Frequency Response

Frequency Response

Frequency Response of an amplifier or filter shows how the gain of the output responds to input signals at different frequencies.

Amplifiers and filters are widely used electronic circuits that have the properties of amplification and filtration, hence their names.

Amplifiers produce gain while filters alter the amplitude and/or phase characteristics of an electrical signal with respect to its frequency. As these amplifiers and filters use resistors, inductors, or capacitor networks (RLC) within their design, there is an important relationship between the use of these reactive components and the circuits frequency response characteristics.

When dealing with AC circuits it is assumed that they operate at a fixed frequency, for example either 50 Hz or 60 Hz. But the response of a linear AC circuit can also be examined with an AC or sinusoidal input signal of a constant magnitude but with a varying frequency such as those found in amplifier and filter circuits. This then allows such circuits to be studied using frequency response analysis.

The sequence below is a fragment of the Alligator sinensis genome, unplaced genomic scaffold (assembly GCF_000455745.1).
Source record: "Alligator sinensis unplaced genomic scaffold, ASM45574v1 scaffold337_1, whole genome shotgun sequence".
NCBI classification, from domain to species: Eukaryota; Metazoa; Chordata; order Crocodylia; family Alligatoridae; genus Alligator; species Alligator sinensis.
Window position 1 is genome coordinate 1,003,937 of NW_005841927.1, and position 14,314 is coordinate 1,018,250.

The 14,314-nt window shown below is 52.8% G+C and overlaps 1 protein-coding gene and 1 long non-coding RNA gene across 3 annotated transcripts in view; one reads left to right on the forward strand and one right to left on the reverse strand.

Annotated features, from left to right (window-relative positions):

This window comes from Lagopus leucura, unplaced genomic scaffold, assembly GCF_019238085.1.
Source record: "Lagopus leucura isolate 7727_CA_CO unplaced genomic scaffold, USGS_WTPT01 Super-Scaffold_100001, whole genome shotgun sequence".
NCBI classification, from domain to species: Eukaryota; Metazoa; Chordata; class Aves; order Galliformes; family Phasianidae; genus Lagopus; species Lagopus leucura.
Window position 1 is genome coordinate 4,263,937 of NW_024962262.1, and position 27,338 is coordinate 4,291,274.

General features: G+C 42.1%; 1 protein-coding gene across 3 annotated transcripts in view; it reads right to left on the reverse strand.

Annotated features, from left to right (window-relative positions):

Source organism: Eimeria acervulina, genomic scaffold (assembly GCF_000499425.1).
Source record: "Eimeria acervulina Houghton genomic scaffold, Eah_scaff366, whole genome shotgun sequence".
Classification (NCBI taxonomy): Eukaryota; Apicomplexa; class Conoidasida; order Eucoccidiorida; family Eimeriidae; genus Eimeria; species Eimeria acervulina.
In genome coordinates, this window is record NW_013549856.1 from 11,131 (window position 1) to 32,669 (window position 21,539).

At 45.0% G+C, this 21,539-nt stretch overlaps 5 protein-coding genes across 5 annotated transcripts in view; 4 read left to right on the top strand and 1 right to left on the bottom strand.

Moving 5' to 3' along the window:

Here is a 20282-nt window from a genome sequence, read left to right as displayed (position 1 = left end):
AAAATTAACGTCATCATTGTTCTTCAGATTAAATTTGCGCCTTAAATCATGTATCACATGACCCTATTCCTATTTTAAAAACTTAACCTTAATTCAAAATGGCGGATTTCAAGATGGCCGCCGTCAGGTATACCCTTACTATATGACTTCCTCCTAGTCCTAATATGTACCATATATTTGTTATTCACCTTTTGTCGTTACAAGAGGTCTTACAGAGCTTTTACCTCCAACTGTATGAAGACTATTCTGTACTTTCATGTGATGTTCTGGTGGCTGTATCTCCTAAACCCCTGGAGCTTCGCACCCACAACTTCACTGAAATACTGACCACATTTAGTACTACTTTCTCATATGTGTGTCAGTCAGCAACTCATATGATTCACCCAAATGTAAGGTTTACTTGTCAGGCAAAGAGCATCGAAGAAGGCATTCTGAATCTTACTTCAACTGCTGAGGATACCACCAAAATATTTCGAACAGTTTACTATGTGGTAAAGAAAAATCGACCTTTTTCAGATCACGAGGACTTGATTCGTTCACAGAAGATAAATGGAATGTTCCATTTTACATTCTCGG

Frequency Response of an electric or electronics circuit allows us to see exactly how the output gain (known as the magnitude response) and the phase (known as the phase response) changes at a particular single frequency, or over a whole range of different frequencies from 0Hz, (d.c.) to many thousands of mega-hertz, (MHz) depending upon the design characteristics of the circuit.

Generally, the frequency response analysis of a circuit or system is shown by plotting its gain, that is the size of its output signal to its input signal, Output/Input against a frequency scale over which the circuit or system is expected to operate. Then by knowing the circuits gain, (or loss) at each frequency point helps us to understand how well (or badly) the circuit can distinguish between signals of different frequencies.

The frequency response of a given frequency dependent circuit can be displayed as a graphical sketch of magnitude (gain) against frequency (ƒ). The horizontal frequency axis is usually plotted on a logarithmic scale while the vertical axis representing the voltage output or gain, is usually drawn as a linear scale in decimal divisions. Since a systems gain can be both positive or negative, the y-axis can therefore have both positive and negative values.